We've been struggling since November people. Every. single. day. We've listened to screaming and crying and melt down after melt down and we can't turn on the child causing the havoc because it's not his fault, so we did the next best thing yesterday: we turned on each other. We took all the angst, all the stress, all the frustrations, all the sadness, all the pain that our youngest is feeling and we turned it into hatred for each other. And it was nasty. Nasty to the point that he said to me last night after I got home from an event, "I wasn't sure if you were coming home tonight?" And I thought, I sure as hell didn't want to.

And now we start the slow, awkward crawl towards forgiveness and understanding and finding US again. Because we're in there somewhere. I know we are. Because let me tell you something - when life doesn't make us ugly - we are so so good together. We laugh and we love and we care for each other like it's nobody's business.

We are worth fighting for.
We are worth forgiveness.
And we both need it.
BOTH of us.
Sometimes when you are so busy pointing the finger at your spouse, it's easy to forget that you're human and flawed as well......

So if this post resonates with you in some way, hang in there. If life is turning you ugly, recognize that you're in the thick of things and maybe, just maybe, you're letting situations guide your marriage and not love. Remember that you're human and so is he. Take a break, cool off, and when you come back together, remember the awkward won't last forever. Believe me, we've done this crawl before. It's going to be awkward for a little bit. We're going to tip-toe for a little bit and try not to upset the delicate balance of the tight rope we're walking.

But soon, we'll find our way back because we'll fight like hell to find our way back. 
We always do.

Soon we'll be laughing and joking about colon cleanses and bowel movements and how different Valentine's Day looks after 15.5 years of marriage.......

Soon, we'll remember that we're not ugly.
We're not.
But life sure as heck can be.

PS - I wrote this post a few weeks ago and things are much better. Perfect? Nope. But better. We're making little changes to make more time for each other. We're trying something called kindness. It does amazing things in a marriage. Amazing things. Will we have setbacks? Yes. Will we keep fighting? Hell yes!!

Can I get an AMEN?

Saturday, January 16, 2016

The Tale of The Tic-Tac

I love my sister. She's legit.
She's not perfect but she doesn't pretend with me. I love that.

And I told her she needs to write this story down but we all know she won't, so I'm going to write it for her. Because it needs to be recorded. It just does.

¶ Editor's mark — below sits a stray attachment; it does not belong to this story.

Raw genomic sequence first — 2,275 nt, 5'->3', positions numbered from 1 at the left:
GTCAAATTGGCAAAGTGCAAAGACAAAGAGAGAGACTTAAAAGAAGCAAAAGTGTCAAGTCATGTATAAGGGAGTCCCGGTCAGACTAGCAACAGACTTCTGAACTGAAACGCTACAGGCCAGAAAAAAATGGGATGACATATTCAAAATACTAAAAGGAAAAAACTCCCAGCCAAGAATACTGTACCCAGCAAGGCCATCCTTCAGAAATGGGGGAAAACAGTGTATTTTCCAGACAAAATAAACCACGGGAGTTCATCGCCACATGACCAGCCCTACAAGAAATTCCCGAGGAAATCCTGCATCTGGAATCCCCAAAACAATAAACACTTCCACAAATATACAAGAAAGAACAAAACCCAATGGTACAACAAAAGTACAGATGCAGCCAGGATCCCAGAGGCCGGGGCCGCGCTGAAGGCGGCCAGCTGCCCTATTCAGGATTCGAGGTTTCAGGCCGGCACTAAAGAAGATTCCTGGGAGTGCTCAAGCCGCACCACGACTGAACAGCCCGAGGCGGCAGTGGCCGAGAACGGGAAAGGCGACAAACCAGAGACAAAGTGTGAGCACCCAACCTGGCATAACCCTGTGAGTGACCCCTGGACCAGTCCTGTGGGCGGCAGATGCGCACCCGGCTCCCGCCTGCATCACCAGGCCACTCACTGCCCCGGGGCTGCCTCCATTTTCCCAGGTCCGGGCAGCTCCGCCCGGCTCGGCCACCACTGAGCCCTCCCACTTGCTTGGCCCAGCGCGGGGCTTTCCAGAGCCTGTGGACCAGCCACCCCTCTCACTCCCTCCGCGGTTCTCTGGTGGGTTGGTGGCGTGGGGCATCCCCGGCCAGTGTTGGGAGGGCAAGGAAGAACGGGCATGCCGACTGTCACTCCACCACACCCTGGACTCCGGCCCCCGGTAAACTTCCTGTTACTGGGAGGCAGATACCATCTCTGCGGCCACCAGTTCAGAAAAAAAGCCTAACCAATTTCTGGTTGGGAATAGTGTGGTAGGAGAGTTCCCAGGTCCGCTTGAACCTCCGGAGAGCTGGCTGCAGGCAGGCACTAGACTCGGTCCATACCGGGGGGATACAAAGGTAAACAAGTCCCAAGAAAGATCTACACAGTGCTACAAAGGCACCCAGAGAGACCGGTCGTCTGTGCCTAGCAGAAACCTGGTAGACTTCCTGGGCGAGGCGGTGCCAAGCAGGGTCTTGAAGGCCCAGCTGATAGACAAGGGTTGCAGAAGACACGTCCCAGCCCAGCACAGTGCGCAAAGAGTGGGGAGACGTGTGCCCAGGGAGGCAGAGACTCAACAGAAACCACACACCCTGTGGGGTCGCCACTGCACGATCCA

Imagine the scene:

A young, beautiful mom at grocery store check-out line with a cart full of groceries and two toddler girls (most likely impeccably dressed because Sister can dress herself and her kids like every day is a fashion show and the aisles of the grocery store are the runway) tagging along. I go to the store looking like a homeless person, but not my sister. She always looks like she stepped out of a magazine.  

So they've done all their shopping and they get to the check out line and my sweet, and a wee bit stubborn niece, the 4 year old decides she wants tic-tacs. Sister says no, they don't need tic-tacs.

Sweet and Stubborn 4 year old says a little bit louder,

Sister again says "NO! We don't need mints!" even though she's already wishing she had just bought the freaking tic-tacs.

Man at counter gives Sister the stink-eye, takes pity on the 4 year old and offers her one of his own personal mints, which she gladly accepts and devours.

Sister thinks well thanks for undermining me, but oh well, at least everyone is happy......Aunt Rachel thinks we may need to have a talk with Sweet and Stubborn Niece about taking candy from strangers.......

Anyway, 4 year old finishes the mint and immediately asks again to buy the tic tacs because she likes them better than the gifted mint from the kind man.

Sister (who is obviously quite annoyed and embarrassed at this point) again, says no.

4 year old decides paying for things you want is old school anyways and starts stuffing tic tac containers in her dress while screaming that she wants the candy.

Sister is now beyond pissed and starts grabbing at tic tacs and trying to remove them from 4 year old's dress, all while wondering how 4 year old will look in an orange jump suit one day when she's in prison?

The full on battle for the tic-tacs ensue into a game of tug of war that ends with tic tacs spilling all over the floor of the store. Sister now has to pay for the stolen, spilled tic tacs that she didn't want to buy in the first place.  (And she probably also has to pay for the wine that I can only assume she has opened and is guzzling at this point.......ha ha, just kidding Mom. Sort of.)

She cleans up the floor, finishes paying for groceries and yanks her sobbing 4 year old out of the store.

They get to the car (and this is my absolutely, hands down, most favorite part of the story) and Sister does the only mature thing left to do: She starts eating tic-tacs and giving tic tacs to the 2 year old to eat and talking about how yummy the tic-tacs are in front of the sobbing 4 year old who (for obvious reasons) cannot have any tic-tacs.  She tells the 4 year old these are the best tic-tacs in the history of tic-tacs. Oh yes she does. Because if you can't beat em, you sure as hell can join them!

4 year old screams the whole way home.
2 Year old delights in her tic-tac snack the whole way home.
Sister calls me and laments that she's worried something is terribly wrong with 4 year old?
I tell her to start drinking wine and remind her that she once stole an entire stack of magazines from the grocery store that Mom wouldn't buy for her. 
Sister doesn't remember her thievery.
I remember it well because Brother and I had to return the stolen merchandise.

We hang up and I get on Amazon and send Sister a box of tic-tacs because that's how we roll.


Bless her little heart........